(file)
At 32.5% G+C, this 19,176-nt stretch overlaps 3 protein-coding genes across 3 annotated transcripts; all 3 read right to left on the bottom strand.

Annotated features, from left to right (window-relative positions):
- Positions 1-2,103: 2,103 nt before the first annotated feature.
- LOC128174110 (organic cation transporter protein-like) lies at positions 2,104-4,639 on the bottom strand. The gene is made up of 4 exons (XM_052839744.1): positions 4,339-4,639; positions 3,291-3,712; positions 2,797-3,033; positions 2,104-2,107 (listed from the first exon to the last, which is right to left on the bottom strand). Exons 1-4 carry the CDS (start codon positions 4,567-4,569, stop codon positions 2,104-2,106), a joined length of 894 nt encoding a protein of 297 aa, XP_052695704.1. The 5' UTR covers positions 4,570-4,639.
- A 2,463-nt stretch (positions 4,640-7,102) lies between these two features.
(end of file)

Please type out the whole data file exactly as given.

At 32.5% G+C, this 19,176-nt stretch overlaps 3 protein-coding genes across 3 annotated transcripts; all 3 read right to left on the bottom strand.

Annotated features, from left to right (window-relative positions):
- Positions 1-2,103: 2,103 nt before the first annotated feature.
- LOC128174110 (organic cation transporter protein-like) lies at positions 2,104-4,639 on the bottom strand. The gene is made up of 4 exons (XM_052839744.1): positions 4,339-4,639; positions 3,291-3,712; positions 2,797-3,033; positions 2,104-2,107 (listed from the first exon to the last, which is right to left on the bottom strand). Exons 1-4 carry the CDS (start codon positions 4,567-4,569, stop codon positions 2,104-2,106), a joined length of 894 nt encoding a protein of 297 aa, XP_052695704.1. The 5' UTR covers positions 4,570-4,639.
- A 2,463-nt stretch (positions 4,640-7,102) lies between these two features.